INNOVATIONS

Feeding food: The life force

that is ammonia

Jun 25, 2021

 

When you hear the word “ammonia,” you might immediately associate it with a pungent odor. However, would you believe that it is also a life-giving commodity hidden behind our lives?

 

As a basic raw material for all nitrogen fertilizers, which are in turn among the most frequently used in the world, ammonia is key to providing the nutrients that crops need to feed the world’s population. Given that the COVID-19 pandemic has worsened food insecurity, it is even more important to work to ensure adequate crop harvests.

 

With the fertilizer business also being significant to Samsung C&T Trading & Investment Group, let’s find out more about ammonia and the vital role it plays.

 

 

Ammonia: Invisible, toxic, but essential

 

At room temperature, ammonia is actually a colorless gas made up of nitrogen and hydrogen atoms. It dissolves in water and easily liquefies at cold temperatures.

 

Ammonia is also toxic, so it should be handled very carefully to avoid inhalation or contact. Despite its toxicity, ammonia is produced all around us by nature – and even within the human body, as it is a byproduct when we break down protein. The ammonia is then released after being converted into urea.

 

However, a particular aspect to focus on is ammonia’s importance in the supply of nitrogen to plants, a vital element for their growth. Although there is plenty of nitrogen to be found in our planet’s atmosphere, it is not available to plants in this form. Instead, they get the nitrogen they need from ammonia. With the development of the Haber-Bosch process in the early 20th century, people were able to start manufacturing ammonia more economically, delivering a huge boost to food production.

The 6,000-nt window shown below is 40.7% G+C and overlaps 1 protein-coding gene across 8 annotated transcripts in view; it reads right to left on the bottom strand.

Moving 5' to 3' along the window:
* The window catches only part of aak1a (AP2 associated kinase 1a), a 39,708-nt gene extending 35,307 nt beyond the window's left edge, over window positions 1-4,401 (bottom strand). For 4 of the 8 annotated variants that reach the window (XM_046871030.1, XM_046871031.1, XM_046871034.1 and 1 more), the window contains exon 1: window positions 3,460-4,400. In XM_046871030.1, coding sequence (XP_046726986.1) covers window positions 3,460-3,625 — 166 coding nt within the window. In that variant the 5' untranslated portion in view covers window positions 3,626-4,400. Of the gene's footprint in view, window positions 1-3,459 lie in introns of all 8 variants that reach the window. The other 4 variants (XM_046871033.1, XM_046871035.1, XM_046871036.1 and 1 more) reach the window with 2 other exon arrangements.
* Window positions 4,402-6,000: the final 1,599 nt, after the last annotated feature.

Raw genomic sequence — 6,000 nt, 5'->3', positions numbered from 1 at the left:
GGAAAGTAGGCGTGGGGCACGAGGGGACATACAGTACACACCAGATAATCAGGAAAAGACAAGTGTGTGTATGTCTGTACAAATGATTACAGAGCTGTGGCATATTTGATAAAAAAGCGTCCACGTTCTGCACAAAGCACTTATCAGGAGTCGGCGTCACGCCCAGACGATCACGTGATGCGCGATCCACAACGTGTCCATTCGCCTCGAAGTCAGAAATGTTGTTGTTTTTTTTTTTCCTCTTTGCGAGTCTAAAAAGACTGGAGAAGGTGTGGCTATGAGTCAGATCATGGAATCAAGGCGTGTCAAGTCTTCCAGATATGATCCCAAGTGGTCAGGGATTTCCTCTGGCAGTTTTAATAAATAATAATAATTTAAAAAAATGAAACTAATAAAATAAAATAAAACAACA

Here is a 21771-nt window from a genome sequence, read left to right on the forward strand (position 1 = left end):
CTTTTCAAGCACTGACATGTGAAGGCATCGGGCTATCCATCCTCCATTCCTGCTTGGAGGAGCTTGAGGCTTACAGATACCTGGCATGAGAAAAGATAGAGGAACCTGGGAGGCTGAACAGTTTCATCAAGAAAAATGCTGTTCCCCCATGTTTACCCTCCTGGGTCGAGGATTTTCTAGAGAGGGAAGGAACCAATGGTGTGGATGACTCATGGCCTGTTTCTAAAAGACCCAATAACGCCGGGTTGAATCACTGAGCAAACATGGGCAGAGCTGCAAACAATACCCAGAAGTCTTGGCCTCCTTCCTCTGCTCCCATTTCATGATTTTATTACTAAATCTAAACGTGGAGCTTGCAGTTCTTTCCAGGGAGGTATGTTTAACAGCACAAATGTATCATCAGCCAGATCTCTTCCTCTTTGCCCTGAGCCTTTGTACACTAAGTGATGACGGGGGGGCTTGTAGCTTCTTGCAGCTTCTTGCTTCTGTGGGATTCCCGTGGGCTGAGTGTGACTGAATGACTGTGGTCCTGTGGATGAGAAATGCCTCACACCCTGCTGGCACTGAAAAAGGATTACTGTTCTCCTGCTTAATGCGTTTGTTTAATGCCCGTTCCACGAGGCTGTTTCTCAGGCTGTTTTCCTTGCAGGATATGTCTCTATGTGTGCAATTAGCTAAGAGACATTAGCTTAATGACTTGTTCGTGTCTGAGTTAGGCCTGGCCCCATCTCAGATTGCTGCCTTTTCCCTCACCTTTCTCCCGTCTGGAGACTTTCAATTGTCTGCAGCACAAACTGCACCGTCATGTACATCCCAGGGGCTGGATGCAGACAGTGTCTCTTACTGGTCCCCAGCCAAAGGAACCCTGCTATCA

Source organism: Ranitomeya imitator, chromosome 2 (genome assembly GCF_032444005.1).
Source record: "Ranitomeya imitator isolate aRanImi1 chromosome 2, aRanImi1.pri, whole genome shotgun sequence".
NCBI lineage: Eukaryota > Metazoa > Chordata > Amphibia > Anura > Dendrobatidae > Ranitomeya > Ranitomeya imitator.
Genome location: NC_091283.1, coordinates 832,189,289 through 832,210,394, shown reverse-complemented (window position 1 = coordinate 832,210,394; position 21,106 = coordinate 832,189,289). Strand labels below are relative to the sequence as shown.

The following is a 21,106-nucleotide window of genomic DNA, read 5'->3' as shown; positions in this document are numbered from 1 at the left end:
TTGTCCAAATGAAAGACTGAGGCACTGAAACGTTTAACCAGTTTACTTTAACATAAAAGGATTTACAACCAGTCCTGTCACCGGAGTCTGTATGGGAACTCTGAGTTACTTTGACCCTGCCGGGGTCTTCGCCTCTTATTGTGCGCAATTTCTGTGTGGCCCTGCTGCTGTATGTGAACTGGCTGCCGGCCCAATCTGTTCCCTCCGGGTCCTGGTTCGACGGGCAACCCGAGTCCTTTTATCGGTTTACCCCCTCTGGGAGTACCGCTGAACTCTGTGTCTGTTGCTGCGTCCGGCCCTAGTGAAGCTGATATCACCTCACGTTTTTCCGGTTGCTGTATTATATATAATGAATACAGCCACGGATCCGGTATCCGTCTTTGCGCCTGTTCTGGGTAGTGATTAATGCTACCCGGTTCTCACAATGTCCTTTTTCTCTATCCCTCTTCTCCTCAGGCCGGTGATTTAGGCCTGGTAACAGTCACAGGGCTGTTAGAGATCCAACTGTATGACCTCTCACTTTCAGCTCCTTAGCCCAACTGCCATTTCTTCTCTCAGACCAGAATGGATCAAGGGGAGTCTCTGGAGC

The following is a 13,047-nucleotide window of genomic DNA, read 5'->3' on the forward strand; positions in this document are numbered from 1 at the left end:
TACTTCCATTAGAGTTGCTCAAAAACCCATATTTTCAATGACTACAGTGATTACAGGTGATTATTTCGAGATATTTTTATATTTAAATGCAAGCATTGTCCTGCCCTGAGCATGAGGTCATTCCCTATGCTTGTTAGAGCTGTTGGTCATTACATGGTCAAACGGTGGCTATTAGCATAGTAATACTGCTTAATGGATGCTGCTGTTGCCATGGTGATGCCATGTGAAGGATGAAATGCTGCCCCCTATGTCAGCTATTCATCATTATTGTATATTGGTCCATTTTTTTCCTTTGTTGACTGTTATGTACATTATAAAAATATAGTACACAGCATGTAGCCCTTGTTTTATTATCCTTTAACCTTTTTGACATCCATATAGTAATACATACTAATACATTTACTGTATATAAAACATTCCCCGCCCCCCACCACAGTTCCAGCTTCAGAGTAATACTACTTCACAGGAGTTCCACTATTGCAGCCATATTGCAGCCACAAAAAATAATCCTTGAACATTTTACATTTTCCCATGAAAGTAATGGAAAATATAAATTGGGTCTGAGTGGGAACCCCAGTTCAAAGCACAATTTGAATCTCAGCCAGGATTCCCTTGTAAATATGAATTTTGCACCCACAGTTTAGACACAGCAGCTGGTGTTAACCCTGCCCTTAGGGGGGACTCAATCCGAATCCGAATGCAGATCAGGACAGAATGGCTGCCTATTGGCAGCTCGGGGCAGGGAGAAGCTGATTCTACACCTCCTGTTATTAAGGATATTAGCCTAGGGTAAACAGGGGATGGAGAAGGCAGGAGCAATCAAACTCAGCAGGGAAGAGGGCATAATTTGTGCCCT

These days, ammonia helps sustain the food needs of billions of people as a key ingredient in ammonium nitrate fertilizer. You can see various applications of ammonia in the infographic below.

 

 

 

A fertile market outlook

 

Given the importance of food as a driver of demand for fertilizers, and therefore ammonia, we should start by assessing food commodities.

 

Earlier this month, we learned that the FAO Food Price Index (FFPI) rose sharply in May, marking the biggest month-on-month gain since October 2010. This was the twelfth straight monthly rise in the value of FFPI, and cereal crops have been an important part of the picture. As for the fertilizer market, its size reached USD 171.7597 billion in 2020 and is expected to grow at a CAGR of 2.4% from this year to 2027.

 

China was the biggest consumer of ammonia in particular last year, followed by Eastern Europe, Southwest Asia, and the U.S. The world’s ammonia consumption is projected to rise by about 12.9% between 2020 and 2025. Its production is also forecast to expand gradually to 190 million tons by 2022, accounting for almost 60% of total fertilizer ingredient supply, including phosphoric acid and potash.

 

As reflected in the infographic above, there is additionally growing interest in ammonia in the production of hydrogen as an energy source.

 

 

Samsung C&T’s decadeslong trade in fertilizers

 

Samsung C&T has traded fertilizers since the 1970s, including ammonia-based fertilizers.

 

The company’s business covers most of the world from Southeast Asia to Latin America, having become one of the world’s top 10 fertilizer traders. Moreover, Samsung C&T is closely monitoring ammonia’s potential in the production of hydrogen.

 

So, the opportunities with ammonia seem endless, which is fitting considering this compound of nitrogen and hydrogen stretches throughout our solar system and across space and time.